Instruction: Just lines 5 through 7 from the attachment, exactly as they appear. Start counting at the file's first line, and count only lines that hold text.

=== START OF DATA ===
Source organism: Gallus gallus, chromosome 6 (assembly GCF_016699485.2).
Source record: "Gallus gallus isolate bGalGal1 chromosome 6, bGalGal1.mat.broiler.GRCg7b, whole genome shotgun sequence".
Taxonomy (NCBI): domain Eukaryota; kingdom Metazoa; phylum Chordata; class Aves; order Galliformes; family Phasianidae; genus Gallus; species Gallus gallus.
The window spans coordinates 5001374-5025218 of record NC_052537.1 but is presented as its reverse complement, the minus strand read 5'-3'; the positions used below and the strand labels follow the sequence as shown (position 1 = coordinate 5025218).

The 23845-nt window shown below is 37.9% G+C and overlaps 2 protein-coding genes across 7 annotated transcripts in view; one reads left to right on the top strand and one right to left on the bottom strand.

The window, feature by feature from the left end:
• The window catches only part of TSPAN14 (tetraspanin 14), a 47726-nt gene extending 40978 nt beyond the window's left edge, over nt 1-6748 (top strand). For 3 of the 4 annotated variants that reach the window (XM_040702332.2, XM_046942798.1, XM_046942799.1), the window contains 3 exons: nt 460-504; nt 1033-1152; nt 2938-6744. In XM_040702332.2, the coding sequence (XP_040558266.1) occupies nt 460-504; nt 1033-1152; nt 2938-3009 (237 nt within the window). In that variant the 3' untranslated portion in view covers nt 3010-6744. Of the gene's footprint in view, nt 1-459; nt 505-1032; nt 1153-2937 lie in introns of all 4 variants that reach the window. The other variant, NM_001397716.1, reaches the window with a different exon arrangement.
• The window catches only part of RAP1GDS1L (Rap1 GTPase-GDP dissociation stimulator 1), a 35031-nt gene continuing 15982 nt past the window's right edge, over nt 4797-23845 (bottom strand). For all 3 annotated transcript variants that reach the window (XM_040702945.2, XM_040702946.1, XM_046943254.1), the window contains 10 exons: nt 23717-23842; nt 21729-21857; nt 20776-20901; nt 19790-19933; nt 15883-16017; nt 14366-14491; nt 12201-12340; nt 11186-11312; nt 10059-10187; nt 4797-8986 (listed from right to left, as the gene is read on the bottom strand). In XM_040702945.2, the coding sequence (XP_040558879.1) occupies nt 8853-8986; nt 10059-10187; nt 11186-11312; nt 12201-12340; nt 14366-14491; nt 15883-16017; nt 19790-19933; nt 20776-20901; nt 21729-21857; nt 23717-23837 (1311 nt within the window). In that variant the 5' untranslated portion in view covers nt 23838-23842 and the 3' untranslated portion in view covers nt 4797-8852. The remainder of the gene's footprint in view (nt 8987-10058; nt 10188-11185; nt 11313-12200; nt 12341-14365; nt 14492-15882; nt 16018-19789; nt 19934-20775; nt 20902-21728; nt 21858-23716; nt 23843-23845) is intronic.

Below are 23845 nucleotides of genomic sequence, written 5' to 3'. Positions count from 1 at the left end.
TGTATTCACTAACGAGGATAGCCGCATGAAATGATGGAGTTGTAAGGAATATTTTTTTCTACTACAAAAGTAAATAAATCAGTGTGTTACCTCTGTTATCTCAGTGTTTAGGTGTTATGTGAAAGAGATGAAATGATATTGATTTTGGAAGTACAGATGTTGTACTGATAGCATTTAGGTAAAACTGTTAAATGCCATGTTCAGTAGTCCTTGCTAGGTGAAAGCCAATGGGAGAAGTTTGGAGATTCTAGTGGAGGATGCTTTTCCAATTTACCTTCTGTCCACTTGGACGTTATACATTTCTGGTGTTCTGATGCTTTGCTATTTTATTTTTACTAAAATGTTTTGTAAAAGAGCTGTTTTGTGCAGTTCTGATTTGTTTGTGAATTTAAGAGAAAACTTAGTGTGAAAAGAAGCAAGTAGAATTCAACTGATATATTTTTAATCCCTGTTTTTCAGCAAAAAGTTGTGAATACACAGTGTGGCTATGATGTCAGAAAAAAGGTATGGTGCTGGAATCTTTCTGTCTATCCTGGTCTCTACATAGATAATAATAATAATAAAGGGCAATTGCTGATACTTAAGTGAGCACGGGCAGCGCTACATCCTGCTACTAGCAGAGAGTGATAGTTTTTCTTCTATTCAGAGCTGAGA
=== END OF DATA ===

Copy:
The 23845-nt window shown below is 37.9% G+C and overlaps 2 protein-coding genes across 7 annotated transcripts in view; one reads left to right on the top strand and one right to left on the bottom strand.

The window, feature by feature from the left end:
• The window catches only part of TSPAN14 (tetraspanin 14), a 47726-nt gene extending 40978 nt beyond the window's left edge, over nt 1-6748 (top strand). For 3 of the 4 annotated variants that reach the window (XM_040702332.2, XM_046942798.1, XM_046942799.1), the window contains 3 exons: nt 460-504; nt 1033-1152; nt 2938-6744. In XM_040702332.2, the coding sequence (XP_040558266.1) occupies nt 460-504; nt 1033-1152; nt 2938-3009 (237 nt within the window). In that variant the 3' untranslated portion in view covers nt 3010-6744. Of the gene's footprint in view, nt 1-459; nt 505-1032; nt 1153-2937 lie in introns of all 4 variants that reach the window. The other variant, NM_001397716.1, reaches the window with a different exon arrangement.